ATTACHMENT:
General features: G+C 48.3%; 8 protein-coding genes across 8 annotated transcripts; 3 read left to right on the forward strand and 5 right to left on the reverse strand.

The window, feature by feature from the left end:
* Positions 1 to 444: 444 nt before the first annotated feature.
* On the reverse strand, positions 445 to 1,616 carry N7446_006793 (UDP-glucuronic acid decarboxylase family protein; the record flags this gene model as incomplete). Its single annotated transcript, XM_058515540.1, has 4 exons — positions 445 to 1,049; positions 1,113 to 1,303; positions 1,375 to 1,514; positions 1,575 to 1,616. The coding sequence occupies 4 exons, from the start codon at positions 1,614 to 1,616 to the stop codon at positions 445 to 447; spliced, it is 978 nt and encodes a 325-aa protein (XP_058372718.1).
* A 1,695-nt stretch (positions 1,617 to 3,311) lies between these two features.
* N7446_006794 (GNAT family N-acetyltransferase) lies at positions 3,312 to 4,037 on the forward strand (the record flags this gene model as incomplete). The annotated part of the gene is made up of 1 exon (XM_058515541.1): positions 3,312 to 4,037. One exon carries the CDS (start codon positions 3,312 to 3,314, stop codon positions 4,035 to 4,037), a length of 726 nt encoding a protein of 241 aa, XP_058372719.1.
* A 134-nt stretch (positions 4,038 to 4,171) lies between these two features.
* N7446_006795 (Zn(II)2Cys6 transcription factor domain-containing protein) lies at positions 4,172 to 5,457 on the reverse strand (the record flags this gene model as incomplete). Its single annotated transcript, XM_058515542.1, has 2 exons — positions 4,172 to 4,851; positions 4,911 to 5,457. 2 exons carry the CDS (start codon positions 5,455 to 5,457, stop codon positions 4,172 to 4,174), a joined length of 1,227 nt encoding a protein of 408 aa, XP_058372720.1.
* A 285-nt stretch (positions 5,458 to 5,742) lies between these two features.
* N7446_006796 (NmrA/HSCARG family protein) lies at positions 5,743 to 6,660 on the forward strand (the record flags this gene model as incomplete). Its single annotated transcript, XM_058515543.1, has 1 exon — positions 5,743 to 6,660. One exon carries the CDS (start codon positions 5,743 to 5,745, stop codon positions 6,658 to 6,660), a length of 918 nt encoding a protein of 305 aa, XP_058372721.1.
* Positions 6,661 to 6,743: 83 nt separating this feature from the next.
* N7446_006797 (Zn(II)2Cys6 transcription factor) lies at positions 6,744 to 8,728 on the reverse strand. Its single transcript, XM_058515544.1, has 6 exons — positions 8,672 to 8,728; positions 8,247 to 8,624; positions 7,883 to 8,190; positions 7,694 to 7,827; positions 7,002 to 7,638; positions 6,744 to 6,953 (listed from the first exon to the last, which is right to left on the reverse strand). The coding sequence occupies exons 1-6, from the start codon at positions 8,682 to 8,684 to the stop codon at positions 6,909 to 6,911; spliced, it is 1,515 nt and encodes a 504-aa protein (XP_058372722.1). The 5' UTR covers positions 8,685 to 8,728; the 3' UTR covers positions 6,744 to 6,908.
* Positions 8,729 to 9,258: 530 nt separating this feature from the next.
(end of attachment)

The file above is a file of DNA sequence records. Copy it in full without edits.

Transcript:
General features: G+C 48.3%; 8 protein-coding genes across 8 annotated transcripts; 3 read left to right on the forward strand and 5 right to left on the reverse strand.

The window, feature by feature from the left end:
* Positions 1 to 444: 444 nt before the first annotated feature.
* On the reverse strand, positions 445 to 1,616 carry N7446_006793 (UDP-glucuronic acid decarboxylase family protein; the record flags this gene model as incomplete). Its single annotated transcript, XM_058515540.1, has 4 exons — positions 445 to 1,049; positions 1,113 to 1,303; positions 1,375 to 1,514; positions 1,575 to 1,616. The coding sequence occupies 4 exons, from the start codon at positions 1,614 to 1,616 to the stop codon at positions 445 to 447; spliced, it is 978 nt and encodes a 325-aa protein (XP_058372718.1).
* A 1,695-nt stretch (positions 1,617 to 3,311) lies between these two features.
* N7446_006794 (GNAT family N-acetyltransferase) lies at positions 3,312 to 4,037 on the forward strand (the record flags this gene model as incomplete). The annotated part of the gene is made up of 1 exon (XM_058515541.1): positions 3,312 to 4,037. One exon carries the CDS (start codon positions 3,312 to 3,314, stop codon positions 4,035 to 4,037), a length of 726 nt encoding a protein of 241 aa, XP_058372719.1.
* A 134-nt stretch (positions 4,038 to 4,171) lies between these two features.
* N7446_006795 (Zn(II)2Cys6 transcription factor domain-containing protein) lies at positions 4,172 to 5,457 on the reverse strand (the record flags this gene model as incomplete). Its single annotated transcript, XM_058515542.1, has 2 exons — positions 4,172 to 4,851; positions 4,911 to 5,457. 2 exons carry the CDS (start codon positions 5,455 to 5,457, stop codon positions 4,172 to 4,174), a joined length of 1,227 nt encoding a protein of 408 aa, XP_058372720.1.
* A 285-nt stretch (positions 5,458 to 5,742) lies between these two features.
* N7446_006796 (NmrA/HSCARG family protein) lies at positions 5,743 to 6,660 on the forward strand (the record flags this gene model as incomplete). Its single annotated transcript, XM_058515543.1, has 1 exon — positions 5,743 to 6,660. One exon carries the CDS (start codon positions 5,743 to 5,745, stop codon positions 6,658 to 6,660), a length of 918 nt encoding a protein of 305 aa, XP_058372721.1.
* Positions 6,661 to 6,743: 83 nt separating this feature from the next.
* N7446_006797 (Zn(II)2Cys6 transcription factor) lies at positions 6,744 to 8,728 on the reverse strand. Its single transcript, XM_058515544.1, has 6 exons — positions 8,672 to 8,728; positions 8,247 to 8,624; positions 7,883 to 8,190; positions 7,694 to 7,827; positions 7,002 to 7,638; positions 6,744 to 6,953 (listed from the first exon to the last, which is right to left on the reverse strand). The coding sequence occupies exons 1-6, from the start codon at positions 8,682 to 8,684 to the stop codon at positions 6,909 to 6,911; spliced, it is 1,515 nt and encodes a 504-aa protein (XP_058372722.1). The 5' UTR covers positions 8,685 to 8,728; the 3' UTR covers positions 6,744 to 6,908.
* Positions 8,729 to 9,258: 530 nt separating this feature from the next.